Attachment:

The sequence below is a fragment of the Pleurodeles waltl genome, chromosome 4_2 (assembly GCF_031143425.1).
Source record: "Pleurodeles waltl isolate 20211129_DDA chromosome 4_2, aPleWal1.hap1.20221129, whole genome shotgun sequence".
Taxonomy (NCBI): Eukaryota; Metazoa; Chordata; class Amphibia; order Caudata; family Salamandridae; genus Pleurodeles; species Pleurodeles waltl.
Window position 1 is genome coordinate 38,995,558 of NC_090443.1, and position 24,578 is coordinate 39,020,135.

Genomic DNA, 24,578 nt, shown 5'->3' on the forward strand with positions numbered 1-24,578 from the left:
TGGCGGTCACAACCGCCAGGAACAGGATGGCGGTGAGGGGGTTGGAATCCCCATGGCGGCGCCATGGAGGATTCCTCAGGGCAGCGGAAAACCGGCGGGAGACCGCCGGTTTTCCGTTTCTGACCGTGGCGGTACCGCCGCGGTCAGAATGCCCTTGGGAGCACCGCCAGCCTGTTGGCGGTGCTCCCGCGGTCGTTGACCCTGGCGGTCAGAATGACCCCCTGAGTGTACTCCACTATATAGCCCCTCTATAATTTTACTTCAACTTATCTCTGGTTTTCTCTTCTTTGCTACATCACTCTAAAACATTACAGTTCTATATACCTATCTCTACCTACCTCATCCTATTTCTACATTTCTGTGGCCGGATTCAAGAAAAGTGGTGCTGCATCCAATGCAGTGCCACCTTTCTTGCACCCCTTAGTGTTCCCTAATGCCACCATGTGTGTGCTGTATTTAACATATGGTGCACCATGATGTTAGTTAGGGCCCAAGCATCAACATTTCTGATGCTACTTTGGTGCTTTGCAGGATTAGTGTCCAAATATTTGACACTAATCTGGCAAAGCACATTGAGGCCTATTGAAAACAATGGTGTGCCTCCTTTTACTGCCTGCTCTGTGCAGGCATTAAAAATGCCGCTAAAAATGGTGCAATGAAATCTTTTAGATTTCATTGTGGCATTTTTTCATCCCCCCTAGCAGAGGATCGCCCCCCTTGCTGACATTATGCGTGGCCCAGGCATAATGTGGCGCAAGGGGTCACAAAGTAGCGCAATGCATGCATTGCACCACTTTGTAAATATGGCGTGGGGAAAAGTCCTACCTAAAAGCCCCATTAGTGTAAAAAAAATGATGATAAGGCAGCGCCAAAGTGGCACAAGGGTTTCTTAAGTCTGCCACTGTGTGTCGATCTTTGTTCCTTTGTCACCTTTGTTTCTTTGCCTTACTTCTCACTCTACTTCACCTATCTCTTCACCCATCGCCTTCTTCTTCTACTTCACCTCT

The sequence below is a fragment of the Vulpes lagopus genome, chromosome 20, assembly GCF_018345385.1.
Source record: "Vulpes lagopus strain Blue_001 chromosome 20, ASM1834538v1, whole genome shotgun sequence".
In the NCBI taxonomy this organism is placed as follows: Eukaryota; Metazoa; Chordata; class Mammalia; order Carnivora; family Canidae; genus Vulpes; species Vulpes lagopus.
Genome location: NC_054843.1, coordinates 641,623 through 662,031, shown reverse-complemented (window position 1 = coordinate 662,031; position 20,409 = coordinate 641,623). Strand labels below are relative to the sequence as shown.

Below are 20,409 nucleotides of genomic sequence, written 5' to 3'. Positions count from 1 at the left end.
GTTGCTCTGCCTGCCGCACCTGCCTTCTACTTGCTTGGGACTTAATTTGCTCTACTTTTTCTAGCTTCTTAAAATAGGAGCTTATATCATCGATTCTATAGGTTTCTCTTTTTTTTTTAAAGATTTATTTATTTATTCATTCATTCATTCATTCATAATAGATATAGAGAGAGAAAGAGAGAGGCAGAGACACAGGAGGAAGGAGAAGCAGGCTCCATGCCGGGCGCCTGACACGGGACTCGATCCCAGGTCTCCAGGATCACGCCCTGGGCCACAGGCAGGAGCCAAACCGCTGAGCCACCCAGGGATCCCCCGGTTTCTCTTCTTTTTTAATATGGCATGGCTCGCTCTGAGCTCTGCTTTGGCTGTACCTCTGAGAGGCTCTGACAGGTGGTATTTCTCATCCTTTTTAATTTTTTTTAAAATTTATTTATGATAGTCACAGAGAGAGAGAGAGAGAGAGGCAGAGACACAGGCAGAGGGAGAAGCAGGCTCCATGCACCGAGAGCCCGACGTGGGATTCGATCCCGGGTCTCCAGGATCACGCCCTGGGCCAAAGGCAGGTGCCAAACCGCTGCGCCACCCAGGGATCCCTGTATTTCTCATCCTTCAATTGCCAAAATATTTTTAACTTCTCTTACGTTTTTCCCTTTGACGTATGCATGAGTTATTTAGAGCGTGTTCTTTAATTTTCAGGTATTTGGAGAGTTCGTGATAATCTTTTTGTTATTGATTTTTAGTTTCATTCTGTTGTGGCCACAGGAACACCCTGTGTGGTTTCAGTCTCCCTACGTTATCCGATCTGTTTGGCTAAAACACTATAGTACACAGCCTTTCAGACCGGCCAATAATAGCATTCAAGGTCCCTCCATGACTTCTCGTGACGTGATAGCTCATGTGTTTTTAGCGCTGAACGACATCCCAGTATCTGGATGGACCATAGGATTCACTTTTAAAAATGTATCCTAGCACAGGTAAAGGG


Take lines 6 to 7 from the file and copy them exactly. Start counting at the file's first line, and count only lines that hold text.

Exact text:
TGGCGGTCACAACCGCCAGGAACAGGATGGCGGTGAGGGGGTTGGAATCCCCATGGCGGCGCCATGGAGGATTCCTCAGGGCAGCGGAAAACCGGCGGGAGACCGCCGGTTTTCCGTTTCTGACCGTGGCGGTACCGCCGCGGTCAGAATGCCCTTGGGAGCACCGCCAGCCTGTTGGCGGTGCTCCCGCGGTCGTTGACCCTGGCGGTCAGAATGACCCCCTGAGTGTACTCCACTATATAGCCCCTCTATAATTTTACTTCAACTTATCTCTGGTTTTCTCTTCTTTGCTACATCACTCTAAAACATTACAGTTCTATATACCTATCTCTACCTACCTCATCCTATTTCTACATTTCTGTGGCCGGATTCAAGAAAAGTGGTGCTGCATCCAATGCAGTGCCACCTTTCTTGCACCCCTTAGTGTTCCCTAATGCCACCATGTGTGTGCTGTATTTAACATATGGTGCACCATGATGTTAGTTAGGGCCCAAGCATCAACATTTCTGATGCTACTTTGGTGCTTTGCAGGATTAGTGTCCAAATATTTGACACTAATCTGGCAAAGCACATTGAGGCCTATTGAAAACAATGGTGTGCCTCCTTTTACTGCCTGCTCTGTGCAGGCATTAAAAATGCCGCTAAAAATGGTGCAATGAAATCTTTTAGATTTCATTGTGGCATTTTTTCATCCCCCCTAGCAGAGGATCGCCCCCCTTGCTGACATTATGCGTGGCCCAGGCATAATGTGGCGCAAGGGGTCACAAAGTAGCGCAATGCATGCATTGCACCACTTTGTAAATATGGCGTGGGGAAAAGTCCTACCTAAAAGCCCCATTAGTGTAAAAAAAATGATGATAAGGCAGCGCCAAAGTGGCACAAGGGTTTCTTAAGTCTGCCACTGTGTGTCGATCTTTGTTCCTTTGTCACCTTTGTTTCTTTGCCTTACTTCTCACTCTACTTCACCTATCTCTTCACCCATCGCCTTCTTCTTCTACTTCACCTCT

The sequence below is a fragment of the Vulpes lagopus genome, chromosome 20, assembly GCF_018345385.1.